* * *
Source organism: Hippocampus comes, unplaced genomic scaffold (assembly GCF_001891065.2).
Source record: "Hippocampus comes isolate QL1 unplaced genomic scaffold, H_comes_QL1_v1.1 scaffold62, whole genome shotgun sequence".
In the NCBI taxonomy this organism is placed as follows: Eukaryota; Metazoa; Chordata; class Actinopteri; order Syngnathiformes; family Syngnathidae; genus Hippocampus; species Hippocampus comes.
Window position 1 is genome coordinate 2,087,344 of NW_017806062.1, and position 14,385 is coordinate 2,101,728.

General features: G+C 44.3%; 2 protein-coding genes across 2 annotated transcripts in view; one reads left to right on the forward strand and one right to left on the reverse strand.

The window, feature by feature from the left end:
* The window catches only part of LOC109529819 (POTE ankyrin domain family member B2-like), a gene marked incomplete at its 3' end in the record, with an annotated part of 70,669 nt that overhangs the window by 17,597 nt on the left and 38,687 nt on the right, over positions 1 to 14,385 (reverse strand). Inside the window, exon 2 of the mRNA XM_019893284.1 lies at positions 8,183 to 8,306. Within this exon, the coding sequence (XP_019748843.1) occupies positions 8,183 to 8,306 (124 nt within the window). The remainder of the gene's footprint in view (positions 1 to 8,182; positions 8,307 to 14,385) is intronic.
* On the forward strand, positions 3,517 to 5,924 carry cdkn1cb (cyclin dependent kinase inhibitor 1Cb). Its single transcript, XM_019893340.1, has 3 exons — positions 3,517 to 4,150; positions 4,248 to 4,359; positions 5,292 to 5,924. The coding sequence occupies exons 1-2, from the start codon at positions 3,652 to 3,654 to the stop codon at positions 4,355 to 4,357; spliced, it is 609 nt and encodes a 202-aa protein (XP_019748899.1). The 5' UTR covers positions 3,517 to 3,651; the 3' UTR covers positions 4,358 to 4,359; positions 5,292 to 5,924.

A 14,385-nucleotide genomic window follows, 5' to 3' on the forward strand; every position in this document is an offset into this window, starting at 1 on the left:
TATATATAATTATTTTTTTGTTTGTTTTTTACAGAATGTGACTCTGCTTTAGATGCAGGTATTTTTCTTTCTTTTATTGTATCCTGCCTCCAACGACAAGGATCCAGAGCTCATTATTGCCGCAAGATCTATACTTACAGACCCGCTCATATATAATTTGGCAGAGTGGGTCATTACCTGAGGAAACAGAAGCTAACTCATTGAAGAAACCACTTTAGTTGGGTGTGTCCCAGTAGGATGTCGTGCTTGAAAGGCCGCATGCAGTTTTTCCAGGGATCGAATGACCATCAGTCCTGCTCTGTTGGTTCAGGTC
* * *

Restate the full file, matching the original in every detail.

Source organism: Hippocampus comes, unplaced genomic scaffold (assembly GCF_001891065.2).
Source record: "Hippocampus comes isolate QL1 unplaced genomic scaffold, H_comes_QL1_v1.1 scaffold62, whole genome shotgun sequence".
In the NCBI taxonomy this organism is placed as follows: Eukaryota; Metazoa; Chordata; class Actinopteri; order Syngnathiformes; family Syngnathidae; genus Hippocampus; species Hippocampus comes.
Window position 1 is genome coordinate 2,087,344 of NW_017806062.1, and position 14,385 is coordinate 2,101,728.

General features: G+C 44.3%; 2 protein-coding genes across 2 annotated transcripts in view; one reads left to right on the forward strand and one right to left on the reverse strand.

The window, feature by feature from the left end:
* The window catches only part of LOC109529819 (POTE ankyrin domain family member B2-like), a gene marked incomplete at its 3' end in the record, with an annotated part of 70,669 nt that overhangs the window by 17,597 nt on the left and 38,687 nt on the right, over positions 1 to 14,385 (reverse strand). Inside the window, exon 2 of the mRNA XM_019893284.1 lies at positions 8,183 to 8,306. Within this exon, the coding sequence (XP_019748843.1) occupies positions 8,183 to 8,306 (124 nt within the window). The remainder of the gene's footprint in view (positions 1 to 8,182; positions 8,307 to 14,385) is intronic.
* On the forward strand, positions 3,517 to 5,924 carry cdkn1cb (cyclin dependent kinase inhibitor 1Cb). Its single transcript, XM_019893340.1, has 3 exons — positions 3,517 to 4,150; positions 4,248 to 4,359; positions 5,292 to 5,924. The coding sequence occupies exons 1-2, from the start codon at positions 3,652 to 3,654 to the stop codon at positions 4,355 to 4,357; spliced, it is 609 nt and encodes a 202-aa protein (XP_019748899.1). The 5' UTR covers positions 3,517 to 3,651; the 3' UTR covers positions 4,358 to 4,359; positions 5,292 to 5,924.

A 14,385-nucleotide genomic window follows, 5' to 3' on the forward strand; every position in this document is an offset into this window, starting at 1 on the left:
TATATATAATTATTTTTTTGTTTGTTTTTTACAGAATGTGACTCTGCTTTAGATGCAGGTATTTTTCTTTCTTTTATTGTATCCTGCCTCCAACGACAAGGATCCAGAGCTCATTATTGCCGCAAGATCTATACTTACAGACCCGCTCATATATAATTTGGCAGAGTGGGTCATTACCTGAGGAAACAGAAGCTAACTCATTGAAGAAACCACTTTAGTTGGGTGTGTCCCAGTAGGATGTCGTGCTTGAAAGGCCGCATGCAGTTTTTCCAGGGATCGAATGACCATCAGTCCTGCTCTGTTGGTTCAGGTC